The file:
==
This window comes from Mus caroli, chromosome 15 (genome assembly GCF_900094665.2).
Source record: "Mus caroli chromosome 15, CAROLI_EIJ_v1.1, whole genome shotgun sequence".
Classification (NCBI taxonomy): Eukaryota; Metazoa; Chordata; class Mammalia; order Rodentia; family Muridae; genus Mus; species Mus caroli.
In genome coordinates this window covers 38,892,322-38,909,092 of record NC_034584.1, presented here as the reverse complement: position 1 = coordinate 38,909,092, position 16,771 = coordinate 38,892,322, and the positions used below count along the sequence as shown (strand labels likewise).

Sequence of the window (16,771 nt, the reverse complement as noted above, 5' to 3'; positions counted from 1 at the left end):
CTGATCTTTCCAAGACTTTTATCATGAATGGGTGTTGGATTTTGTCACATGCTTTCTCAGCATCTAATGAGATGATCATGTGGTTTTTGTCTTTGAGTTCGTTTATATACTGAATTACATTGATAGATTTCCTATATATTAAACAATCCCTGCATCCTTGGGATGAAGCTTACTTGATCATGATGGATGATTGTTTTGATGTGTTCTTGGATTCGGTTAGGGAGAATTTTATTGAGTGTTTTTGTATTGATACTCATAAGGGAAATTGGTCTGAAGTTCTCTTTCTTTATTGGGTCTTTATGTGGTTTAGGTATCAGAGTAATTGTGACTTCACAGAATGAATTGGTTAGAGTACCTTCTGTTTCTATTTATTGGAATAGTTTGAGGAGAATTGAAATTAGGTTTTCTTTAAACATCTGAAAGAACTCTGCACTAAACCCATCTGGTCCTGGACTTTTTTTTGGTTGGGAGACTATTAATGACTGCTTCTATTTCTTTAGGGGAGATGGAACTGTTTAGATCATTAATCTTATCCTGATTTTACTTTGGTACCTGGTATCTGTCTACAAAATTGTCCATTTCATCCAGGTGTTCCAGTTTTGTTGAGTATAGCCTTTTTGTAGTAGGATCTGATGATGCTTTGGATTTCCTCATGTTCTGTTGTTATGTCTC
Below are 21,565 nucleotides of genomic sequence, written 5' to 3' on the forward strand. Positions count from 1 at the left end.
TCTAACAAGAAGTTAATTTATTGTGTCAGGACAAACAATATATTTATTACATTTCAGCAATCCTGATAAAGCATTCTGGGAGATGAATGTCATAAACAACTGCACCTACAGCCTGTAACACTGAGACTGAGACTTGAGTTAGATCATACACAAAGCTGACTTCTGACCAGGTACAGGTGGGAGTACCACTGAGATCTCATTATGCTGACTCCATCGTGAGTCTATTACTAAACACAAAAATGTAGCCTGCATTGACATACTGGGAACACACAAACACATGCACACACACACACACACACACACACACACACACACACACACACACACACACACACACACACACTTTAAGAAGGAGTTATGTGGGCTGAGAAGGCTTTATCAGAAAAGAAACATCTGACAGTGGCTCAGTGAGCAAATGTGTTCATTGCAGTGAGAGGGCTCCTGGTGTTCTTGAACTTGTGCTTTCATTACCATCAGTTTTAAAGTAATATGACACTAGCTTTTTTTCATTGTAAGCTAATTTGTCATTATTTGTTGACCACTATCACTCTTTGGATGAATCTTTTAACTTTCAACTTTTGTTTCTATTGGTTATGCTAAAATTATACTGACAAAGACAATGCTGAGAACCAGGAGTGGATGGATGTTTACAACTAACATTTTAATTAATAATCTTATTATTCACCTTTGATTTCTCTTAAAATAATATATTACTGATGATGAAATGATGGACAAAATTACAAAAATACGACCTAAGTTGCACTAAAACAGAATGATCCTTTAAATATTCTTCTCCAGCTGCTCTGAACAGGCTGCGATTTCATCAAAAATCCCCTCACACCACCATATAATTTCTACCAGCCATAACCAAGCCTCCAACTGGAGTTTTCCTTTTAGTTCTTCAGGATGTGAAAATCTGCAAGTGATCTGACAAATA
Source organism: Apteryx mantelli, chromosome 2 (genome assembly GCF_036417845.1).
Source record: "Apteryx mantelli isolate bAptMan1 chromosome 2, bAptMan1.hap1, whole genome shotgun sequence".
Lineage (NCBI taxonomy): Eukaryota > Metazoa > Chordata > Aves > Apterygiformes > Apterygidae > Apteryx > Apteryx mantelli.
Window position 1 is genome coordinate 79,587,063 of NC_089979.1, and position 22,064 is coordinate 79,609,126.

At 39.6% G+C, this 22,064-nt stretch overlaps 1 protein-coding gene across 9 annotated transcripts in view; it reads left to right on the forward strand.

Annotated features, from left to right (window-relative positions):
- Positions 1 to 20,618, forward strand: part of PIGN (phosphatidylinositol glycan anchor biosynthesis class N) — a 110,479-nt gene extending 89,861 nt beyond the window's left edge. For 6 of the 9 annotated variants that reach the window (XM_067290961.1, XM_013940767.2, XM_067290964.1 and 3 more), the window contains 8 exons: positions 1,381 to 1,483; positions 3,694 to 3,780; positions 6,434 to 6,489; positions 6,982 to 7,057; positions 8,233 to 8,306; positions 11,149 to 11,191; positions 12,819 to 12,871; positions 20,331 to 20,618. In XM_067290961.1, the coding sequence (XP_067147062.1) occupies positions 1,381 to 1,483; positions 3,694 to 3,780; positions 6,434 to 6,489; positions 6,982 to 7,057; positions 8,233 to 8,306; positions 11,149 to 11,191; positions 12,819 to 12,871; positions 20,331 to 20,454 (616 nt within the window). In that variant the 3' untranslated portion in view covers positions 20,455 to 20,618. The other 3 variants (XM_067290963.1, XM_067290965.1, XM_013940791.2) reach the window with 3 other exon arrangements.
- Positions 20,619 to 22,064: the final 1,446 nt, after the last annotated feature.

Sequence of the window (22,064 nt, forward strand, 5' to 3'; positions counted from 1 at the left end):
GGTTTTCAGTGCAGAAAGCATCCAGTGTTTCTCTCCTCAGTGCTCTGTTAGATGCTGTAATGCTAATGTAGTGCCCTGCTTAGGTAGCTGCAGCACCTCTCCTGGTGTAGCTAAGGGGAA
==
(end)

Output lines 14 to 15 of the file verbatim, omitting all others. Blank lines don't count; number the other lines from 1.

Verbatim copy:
Annotated features, from left to right (window-relative positions):
- Positions 1 to 20,618, forward strand: part of PIGN (phosphatidylinositol glycan anchor biosynthesis class N) — a 110,479-nt gene extending 89,861 nt beyond the window's left edge. For 6 of the 9 annotated variants that reach the window (XM_067290961.1, XM_013940767.2, XM_067290964.1 and 3 more), the window contains 8 exons: positions 1,381 to 1,483; positions 3,694 to 3,780; positions 6,434 to 6,489; positions 6,982 to 7,057; positions 8,233 to 8,306; positions 11,149 to 11,191; positions 12,819 to 12,871; positions 20,331 to 20,618. In XM_067290961.1, the coding sequence (XP_067147062.1) occupies positions 1,381 to 1,483; positions 3,694 to 3,780; positions 6,434 to 6,489; positions 6,982 to 7,057; positions 8,233 to 8,306; positions 11,149 to 11,191; positions 12,819 to 12,871; positions 20,331 to 20,454 (616 nt within the window). In that variant the 3' untranslated portion in view covers positions 20,455 to 20,618. The other 3 variants (XM_067290963.1, XM_067290965.1, XM_013940791.2) reach the window with 3 other exon arrangements.